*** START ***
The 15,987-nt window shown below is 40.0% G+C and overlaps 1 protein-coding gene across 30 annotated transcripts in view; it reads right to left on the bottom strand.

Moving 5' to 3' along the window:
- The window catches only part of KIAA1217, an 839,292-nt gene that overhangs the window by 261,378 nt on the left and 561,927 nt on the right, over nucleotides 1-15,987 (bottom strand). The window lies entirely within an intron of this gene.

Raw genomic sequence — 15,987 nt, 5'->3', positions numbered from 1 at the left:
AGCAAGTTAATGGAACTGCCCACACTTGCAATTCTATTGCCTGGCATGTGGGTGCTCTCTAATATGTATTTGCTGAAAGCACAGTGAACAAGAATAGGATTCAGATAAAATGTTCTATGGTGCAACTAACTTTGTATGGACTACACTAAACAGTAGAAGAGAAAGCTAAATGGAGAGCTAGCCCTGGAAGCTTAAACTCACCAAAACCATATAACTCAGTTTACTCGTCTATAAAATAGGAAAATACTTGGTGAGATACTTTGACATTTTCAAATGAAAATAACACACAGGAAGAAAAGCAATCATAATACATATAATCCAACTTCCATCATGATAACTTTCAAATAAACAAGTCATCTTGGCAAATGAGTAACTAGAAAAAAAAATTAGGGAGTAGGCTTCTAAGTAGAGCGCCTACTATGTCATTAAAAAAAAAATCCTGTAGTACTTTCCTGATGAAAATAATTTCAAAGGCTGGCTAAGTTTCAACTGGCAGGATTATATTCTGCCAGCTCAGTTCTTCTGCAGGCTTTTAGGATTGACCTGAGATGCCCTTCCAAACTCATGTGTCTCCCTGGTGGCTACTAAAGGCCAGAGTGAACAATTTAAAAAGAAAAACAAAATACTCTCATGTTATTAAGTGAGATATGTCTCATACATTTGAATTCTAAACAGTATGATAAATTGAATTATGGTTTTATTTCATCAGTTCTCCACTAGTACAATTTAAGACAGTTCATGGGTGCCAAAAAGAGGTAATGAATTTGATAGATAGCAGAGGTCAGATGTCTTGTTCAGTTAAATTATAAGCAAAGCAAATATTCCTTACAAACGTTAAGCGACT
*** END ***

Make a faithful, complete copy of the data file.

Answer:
The 15,987-nt window shown below is 40.0% G+C and overlaps 1 protein-coding gene across 30 annotated transcripts in view; it reads right to left on the bottom strand.

Moving 5' to 3' along the window:
- The window catches only part of KIAA1217, an 839,292-nt gene that overhangs the window by 261,378 nt on the left and 561,927 nt on the right, over nucleotides 1-15,987 (bottom strand). The window lies entirely within an intron of this gene.

Raw genomic sequence — 15,987 nt, 5'->3', positions numbered from 1 at the left:
AGCAAGTTAATGGAACTGCCCACACTTGCAATTCTATTGCCTGGCATGTGGGTGCTCTCTAATATGTATTTGCTGAAAGCACAGTGAACAAGAATAGGATTCAGATAAAATGTTCTATGGTGCAACTAACTTTGTATGGACTACACTAAACAGTAGAAGAGAAAGCTAAATGGAGAGCTAGCCCTGGAAGCTTAAACTCACCAAAACCATATAACTCAGTTTACTCGTCTATAAAATAGGAAAATACTTGGTGAGATACTTTGACATTTTCAAATGAAAATAACACACAGGAAGAAAAGCAATCATAATACATATAATCCAACTTCCATCATGATAACTTTCAAATAAACAAGTCATCTTGGCAAATGAGTAACTAGAAAAAAAAATTAGGGAGTAGGCTTCTAAGTAGAGCGCCTACTATGTCATTAAAAAAAAAATCCTGTAGTACTTTCCTGATGAAAATAATTTCAAAGGCTGGCTAAGTTTCAACTGGCAGGATTATATTCTGCCAGCTCAGTTCTTCTGCAGGCTTTTAGGATTGACCTGAGATGCCCTTCCAAACTCATGTGTCTCCCTGGTGGCTACTAAAGGCCAGAGTGAACAATTTAAAAAGAAAAACAAAATACTCTCATGTTATTAAGTGAGATATGTCTCATACATTTGAATTCTAAACAGTATGATAAATTGAATTATGGTTTTATTTCATCAGTTCTCCACTAGTACAATTTAAGACAGTTCATGGGTGCCAAAAAGAGGTAATGAATTTGATAGATAGCAGAGGTCAGATGTCTTGTTCAGTTAAATTATAAGCAAAGCAAATATTCCTTACAAACGTTAAGCGACT